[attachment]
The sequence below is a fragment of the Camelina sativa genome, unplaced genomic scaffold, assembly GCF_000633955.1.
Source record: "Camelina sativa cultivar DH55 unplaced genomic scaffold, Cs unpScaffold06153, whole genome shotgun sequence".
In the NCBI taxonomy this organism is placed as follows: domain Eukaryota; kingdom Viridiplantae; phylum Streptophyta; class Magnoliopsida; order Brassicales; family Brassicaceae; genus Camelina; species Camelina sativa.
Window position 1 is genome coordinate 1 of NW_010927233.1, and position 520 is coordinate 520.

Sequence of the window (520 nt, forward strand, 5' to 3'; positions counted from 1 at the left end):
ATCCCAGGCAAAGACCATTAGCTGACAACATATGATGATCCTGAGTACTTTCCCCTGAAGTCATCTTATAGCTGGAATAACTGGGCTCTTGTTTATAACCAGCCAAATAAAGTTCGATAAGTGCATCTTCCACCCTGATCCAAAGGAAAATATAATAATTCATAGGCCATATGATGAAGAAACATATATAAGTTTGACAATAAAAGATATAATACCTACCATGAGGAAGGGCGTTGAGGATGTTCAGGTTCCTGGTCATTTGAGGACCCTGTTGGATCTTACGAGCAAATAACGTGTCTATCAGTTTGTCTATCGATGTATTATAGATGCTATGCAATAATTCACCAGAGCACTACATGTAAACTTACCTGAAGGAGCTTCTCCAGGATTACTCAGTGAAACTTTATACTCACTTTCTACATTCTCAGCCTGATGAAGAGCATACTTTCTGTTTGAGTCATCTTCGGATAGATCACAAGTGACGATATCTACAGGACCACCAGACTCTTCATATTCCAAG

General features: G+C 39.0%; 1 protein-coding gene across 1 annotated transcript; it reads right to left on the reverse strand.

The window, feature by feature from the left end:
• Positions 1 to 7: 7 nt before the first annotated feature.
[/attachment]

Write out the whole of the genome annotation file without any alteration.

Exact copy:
The sequence below is a fragment of the Camelina sativa genome, unplaced genomic scaffold, assembly GCF_000633955.1.
Source record: "Camelina sativa cultivar DH55 unplaced genomic scaffold, Cs unpScaffold06153, whole genome shotgun sequence".
In the NCBI taxonomy this organism is placed as follows: domain Eukaryota; kingdom Viridiplantae; phylum Streptophyta; class Magnoliopsida; order Brassicales; family Brassicaceae; genus Camelina; species Camelina sativa.
Window position 1 is genome coordinate 1 of NW_010927233.1, and position 520 is coordinate 520.

Sequence of the window (520 nt, forward strand, 5' to 3'; positions counted from 1 at the left end):
ATCCCAGGCAAAGACCATTAGCTGACAACATATGATGATCCTGAGTACTTTCCCCTGAAGTCATCTTATAGCTGGAATAACTGGGCTCTTGTTTATAACCAGCCAAATAAAGTTCGATAAGTGCATCTTCCACCCTGATCCAAAGGAAAATATAATAATTCATAGGCCATATGATGAAGAAACATATATAAGTTTGACAATAAAAGATATAATACCTACCATGAGGAAGGGCGTTGAGGATGTTCAGGTTCCTGGTCATTTGAGGACCCTGTTGGATCTTACGAGCAAATAACGTGTCTATCAGTTTGTCTATCGATGTATTATAGATGCTATGCAATAATTCACCAGAGCACTACATGTAAACTTACCTGAAGGAGCTTCTCCAGGATTACTCAGTGAAACTTTATACTCACTTTCTACATTCTCAGCCTGATGAAGAGCATACTTTCTGTTTGAGTCATCTTCGGATAGATCACAAGTGACGATATCTACAGGACCACCAGACTCTTCATATTCCAAG

General features: G+C 39.0%; 1 protein-coding gene across 1 annotated transcript; it reads right to left on the reverse strand.

The window, feature by feature from the left end:
• Positions 1 to 7: 7 nt before the first annotated feature.